Tim Drake is an award-winning writer and former journalist and radio host with the National Catholic Register/EWTN. He currently serves as New Evangelization Coordinator for the Holdingford Area Catholic Community in the Diocese of St. Cloud, Minnesota. He resides with his wife and five children in St. Joseph, Minn.
Today on Register Radio, it was a very special show devoted to last week's St. Louis assembly of the Leadership Conference of Women Religious. In our first half, EWTN's Father Mitch Pacwa, SJ, provided some insight into who Barbara Marx Hubbard is. Hubbard was the LCWR's keynote speaker.
"She says that there is a hierarchy of voices that speaks to her," explained Father Pacwa, who is an expert on the New Age movement. "The highest of those voices is what she describes as her 'Christ-self.'"
"She has a very different Christ than what we have in the Gospels, in Sacred Tradition, and what the Magisterium teaches," said Father Pacwa. "Her Christ is an alternative to what the Catholic Church teaches. She considers us to be closed-minded."
"For her to address the LCWR sisters when the Vatican is trying to draw the sisters back to the faith and the way of life and discipline of the Church, the LCWR's approach has been a New Age approach for some decades," added Father Pacwa. "As they follow that, they do not gain any vocations. Their medium age is 74 and I would estimate that not 2% of their vocations are below the age of 50. They are not life-giving, yet they see [Barbara Marx Hubbard] as giving a vision of a life-giving future. The Pope and the rest of the Church are saying, 'No, this is not the authentic Jesus Christ of the Gospels. You should not be following a false Christ or any other voice.'"
In our second half, Register correspondent Ann Carey, who covered the LCWR assembly spoke about the gathering. "Barbara Marx Hubbard cherry picked from the Catholic faith and the New Testament in her keynote address," said Carey. "At one point she said that after reading the New Testment, she realized that if we were to use a higher way of thinking, we too would be like Christ and even performing miracles. She was pretty far out there."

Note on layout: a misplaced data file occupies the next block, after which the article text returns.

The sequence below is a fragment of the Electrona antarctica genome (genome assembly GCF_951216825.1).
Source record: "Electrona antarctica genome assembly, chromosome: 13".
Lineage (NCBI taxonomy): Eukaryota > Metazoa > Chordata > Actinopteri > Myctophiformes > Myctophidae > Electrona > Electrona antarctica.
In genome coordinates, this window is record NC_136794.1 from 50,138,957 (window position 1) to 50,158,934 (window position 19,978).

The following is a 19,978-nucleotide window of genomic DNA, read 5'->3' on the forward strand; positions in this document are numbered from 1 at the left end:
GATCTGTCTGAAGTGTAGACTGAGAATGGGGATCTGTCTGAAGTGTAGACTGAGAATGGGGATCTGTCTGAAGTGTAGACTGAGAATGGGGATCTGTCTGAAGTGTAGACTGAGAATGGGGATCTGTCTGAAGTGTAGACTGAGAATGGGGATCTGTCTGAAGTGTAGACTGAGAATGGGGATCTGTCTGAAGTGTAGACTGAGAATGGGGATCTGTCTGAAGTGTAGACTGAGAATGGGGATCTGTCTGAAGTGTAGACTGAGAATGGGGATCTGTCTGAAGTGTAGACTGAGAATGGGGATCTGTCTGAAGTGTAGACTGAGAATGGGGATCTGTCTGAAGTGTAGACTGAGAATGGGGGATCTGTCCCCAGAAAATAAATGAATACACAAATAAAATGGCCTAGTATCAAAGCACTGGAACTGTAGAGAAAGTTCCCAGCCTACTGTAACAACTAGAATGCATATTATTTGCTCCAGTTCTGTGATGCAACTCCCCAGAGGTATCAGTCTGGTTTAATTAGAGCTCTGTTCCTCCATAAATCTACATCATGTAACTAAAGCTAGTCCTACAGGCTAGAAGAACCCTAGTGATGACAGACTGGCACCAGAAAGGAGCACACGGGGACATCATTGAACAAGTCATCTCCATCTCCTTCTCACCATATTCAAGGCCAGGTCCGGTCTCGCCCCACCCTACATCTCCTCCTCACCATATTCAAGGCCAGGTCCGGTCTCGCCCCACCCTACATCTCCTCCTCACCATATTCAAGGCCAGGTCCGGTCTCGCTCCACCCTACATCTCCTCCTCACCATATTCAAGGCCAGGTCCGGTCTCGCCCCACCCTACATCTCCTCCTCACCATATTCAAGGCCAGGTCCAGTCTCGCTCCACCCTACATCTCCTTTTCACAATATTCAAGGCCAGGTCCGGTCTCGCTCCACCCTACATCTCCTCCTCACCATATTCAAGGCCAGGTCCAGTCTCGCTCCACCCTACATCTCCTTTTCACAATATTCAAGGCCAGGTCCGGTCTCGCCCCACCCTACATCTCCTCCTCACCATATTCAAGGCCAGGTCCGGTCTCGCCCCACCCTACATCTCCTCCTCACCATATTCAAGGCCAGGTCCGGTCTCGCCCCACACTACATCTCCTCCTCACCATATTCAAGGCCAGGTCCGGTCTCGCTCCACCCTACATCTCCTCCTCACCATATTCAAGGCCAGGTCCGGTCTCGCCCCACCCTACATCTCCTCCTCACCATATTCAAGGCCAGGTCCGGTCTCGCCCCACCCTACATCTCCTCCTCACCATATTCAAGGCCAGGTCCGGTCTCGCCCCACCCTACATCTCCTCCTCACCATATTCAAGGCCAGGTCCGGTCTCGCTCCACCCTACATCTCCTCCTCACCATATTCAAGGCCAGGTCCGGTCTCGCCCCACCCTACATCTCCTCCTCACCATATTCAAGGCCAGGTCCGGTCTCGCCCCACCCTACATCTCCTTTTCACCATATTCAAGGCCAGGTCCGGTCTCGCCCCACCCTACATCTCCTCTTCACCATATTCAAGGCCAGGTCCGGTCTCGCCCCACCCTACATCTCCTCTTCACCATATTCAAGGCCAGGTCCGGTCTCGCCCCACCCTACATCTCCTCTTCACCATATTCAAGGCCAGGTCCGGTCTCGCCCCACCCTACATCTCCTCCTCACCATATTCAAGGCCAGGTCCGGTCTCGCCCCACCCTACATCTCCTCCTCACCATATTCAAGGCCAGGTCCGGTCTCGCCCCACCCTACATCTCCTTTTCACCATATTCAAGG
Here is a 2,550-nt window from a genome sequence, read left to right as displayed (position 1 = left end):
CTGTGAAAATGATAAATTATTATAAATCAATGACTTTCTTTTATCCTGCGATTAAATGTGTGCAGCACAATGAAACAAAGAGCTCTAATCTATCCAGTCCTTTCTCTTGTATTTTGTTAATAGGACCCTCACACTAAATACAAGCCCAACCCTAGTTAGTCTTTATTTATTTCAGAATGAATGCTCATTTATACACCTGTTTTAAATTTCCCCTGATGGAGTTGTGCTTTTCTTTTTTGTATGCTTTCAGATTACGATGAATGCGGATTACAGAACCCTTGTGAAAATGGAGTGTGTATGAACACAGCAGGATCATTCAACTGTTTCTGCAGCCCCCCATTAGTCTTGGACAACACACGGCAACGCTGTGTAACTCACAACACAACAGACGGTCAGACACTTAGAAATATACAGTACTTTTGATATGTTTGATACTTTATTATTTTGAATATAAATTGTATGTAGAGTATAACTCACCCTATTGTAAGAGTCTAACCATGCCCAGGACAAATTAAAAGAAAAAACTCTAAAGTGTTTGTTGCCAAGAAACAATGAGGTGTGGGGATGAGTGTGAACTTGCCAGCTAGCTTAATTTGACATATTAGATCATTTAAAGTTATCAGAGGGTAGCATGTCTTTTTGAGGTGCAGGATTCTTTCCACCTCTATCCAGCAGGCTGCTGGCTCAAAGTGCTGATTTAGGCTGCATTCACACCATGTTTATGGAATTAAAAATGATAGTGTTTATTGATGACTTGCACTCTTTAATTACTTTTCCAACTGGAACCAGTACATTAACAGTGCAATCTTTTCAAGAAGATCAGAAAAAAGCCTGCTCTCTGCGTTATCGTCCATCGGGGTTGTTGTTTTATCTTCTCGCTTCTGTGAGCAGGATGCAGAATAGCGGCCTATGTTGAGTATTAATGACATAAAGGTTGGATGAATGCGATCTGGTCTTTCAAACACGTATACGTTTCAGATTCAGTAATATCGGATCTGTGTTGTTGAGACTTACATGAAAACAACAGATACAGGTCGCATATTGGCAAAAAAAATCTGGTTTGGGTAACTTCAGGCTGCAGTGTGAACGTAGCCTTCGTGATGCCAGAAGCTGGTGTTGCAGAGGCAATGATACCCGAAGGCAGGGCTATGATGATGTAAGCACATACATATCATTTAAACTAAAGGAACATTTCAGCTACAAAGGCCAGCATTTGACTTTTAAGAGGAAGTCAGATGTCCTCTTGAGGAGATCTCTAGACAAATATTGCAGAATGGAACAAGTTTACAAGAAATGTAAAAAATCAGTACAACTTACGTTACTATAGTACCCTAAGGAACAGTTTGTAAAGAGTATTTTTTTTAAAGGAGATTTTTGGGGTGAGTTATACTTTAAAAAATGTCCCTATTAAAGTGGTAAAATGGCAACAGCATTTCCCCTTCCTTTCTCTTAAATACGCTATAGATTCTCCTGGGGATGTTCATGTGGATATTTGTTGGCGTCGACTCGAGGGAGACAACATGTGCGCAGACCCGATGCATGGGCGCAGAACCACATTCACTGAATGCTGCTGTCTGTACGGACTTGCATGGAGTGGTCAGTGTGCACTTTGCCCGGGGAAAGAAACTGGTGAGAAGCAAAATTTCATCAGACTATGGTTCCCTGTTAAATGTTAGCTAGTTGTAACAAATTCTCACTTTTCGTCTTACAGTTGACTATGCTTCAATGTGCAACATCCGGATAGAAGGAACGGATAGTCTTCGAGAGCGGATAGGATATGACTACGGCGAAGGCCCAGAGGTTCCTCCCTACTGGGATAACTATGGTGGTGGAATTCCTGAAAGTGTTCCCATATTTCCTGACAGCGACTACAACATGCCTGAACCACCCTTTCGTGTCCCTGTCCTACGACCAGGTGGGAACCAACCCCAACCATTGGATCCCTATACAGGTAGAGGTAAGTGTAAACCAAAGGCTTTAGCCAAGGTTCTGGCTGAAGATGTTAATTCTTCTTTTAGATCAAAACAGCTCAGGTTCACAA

Asked about the LCWR's response to the Congregation for the Doctrine of the Faith's doctrinal assessment, Carey said that their decision was to continue dialogue.
"They seem to think that if they can keep the other side talking, one never has to come to a conclusion," said Carey, paralleling the situation with the LCWR to that of the Society of St. Pius the X.
Carey added that there's a stark difference between the LCWR's mission today and it's stated purpose when it was first organized in 1956. "Originally, their purpose was to promote the spiritual welfare of Sisters and closer cooperation with the hierarchy of the Church," said Carey. "The Vatican founded the group and can decide if a group within the Church retains canonical status. Retaining canonical status means keeping close ties with the hierarchy and remaining faithful to the Church. The LCWR thinks that they have their own authority because they are the ones living the life."
As always, to learn more listen to today's show at 2 p.m. EASTERN Friday on any EWTN Radio affiliate or Sirius/XM Satellite Radio. The program re-airs at 7 p.m. EASTERN on Saturday and 11 a.m. EASTERN on Sunday, and is also available on the Register Radio web page, and via podcast.